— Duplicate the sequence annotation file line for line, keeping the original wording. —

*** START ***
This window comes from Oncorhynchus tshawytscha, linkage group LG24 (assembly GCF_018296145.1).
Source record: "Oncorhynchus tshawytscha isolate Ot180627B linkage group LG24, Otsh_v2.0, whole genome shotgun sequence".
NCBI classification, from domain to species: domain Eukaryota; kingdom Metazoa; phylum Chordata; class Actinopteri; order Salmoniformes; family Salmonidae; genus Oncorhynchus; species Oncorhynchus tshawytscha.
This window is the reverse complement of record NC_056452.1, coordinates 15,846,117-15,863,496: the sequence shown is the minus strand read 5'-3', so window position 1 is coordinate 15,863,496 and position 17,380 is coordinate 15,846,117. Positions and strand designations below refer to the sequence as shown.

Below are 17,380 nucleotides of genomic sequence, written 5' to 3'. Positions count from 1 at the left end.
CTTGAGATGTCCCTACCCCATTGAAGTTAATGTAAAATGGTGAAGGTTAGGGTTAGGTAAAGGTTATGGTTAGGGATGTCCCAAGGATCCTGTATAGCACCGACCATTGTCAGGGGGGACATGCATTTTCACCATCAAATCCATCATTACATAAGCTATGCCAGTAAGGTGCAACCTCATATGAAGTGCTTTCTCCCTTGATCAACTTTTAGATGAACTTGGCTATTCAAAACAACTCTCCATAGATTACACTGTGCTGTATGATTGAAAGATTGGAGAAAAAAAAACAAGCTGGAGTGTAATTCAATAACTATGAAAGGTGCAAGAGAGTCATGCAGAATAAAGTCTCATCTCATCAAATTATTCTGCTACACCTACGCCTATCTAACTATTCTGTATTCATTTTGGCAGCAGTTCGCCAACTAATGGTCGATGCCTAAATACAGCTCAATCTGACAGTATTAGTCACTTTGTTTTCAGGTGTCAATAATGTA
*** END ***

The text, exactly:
This window comes from Oncorhynchus tshawytscha, linkage group LG24 (assembly GCF_018296145.1).
Source record: "Oncorhynchus tshawytscha isolate Ot180627B linkage group LG24, Otsh_v2.0, whole genome shotgun sequence".
NCBI classification, from domain to species: domain Eukaryota; kingdom Metazoa; phylum Chordata; class Actinopteri; order Salmoniformes; family Salmonidae; genus Oncorhynchus; species Oncorhynchus tshawytscha.
This window is the reverse complement of record NC_056452.1, coordinates 15,846,117-15,863,496: the sequence shown is the minus strand read 5'-3', so window position 1 is coordinate 15,863,496 and position 17,380 is coordinate 15,846,117. Positions and strand designations below refer to the sequence as shown.

Below are 17,380 nucleotides of genomic sequence, written 5' to 3'. Positions count from 1 at the left end.
CTTGAGATGTCCCTACCCCATTGAAGTTAATGTAAAATGGTGAAGGTTAGGGTTAGGTAAAGGTTATGGTTAGGGATGTCCCAAGGATCCTGTATAGCACCGACCATTGTCAGGGGGGACATGCATTTTCACCATCAAATCCATCATTACATAAGCTATGCCAGTAAGGTGCAACCTCATATGAAGTGCTTTCTCCCTTGATCAACTTTTAGATGAACTTGGCTATTCAAAACAACTCTCCATAGATTACACTGTGCTGTATGATTGAAAGATTGGAGAAAAAAAAACAAGCTGGAGTGTAATTCAATAACTATGAAAGGTGCAAGAGAGTCATGCAGAATAAAGTCTCATCTCATCAAATTATTCTGCTACACCTACGCCTATCTAACTATTCTGTATTCATTTTGGCAGCAGTTCGCCAACTAATGGTCGATGCCTAAATACAGCTCAATCTGACAGTATTAGTCACTTTGTTTTCAGGTGTCAATAATGTA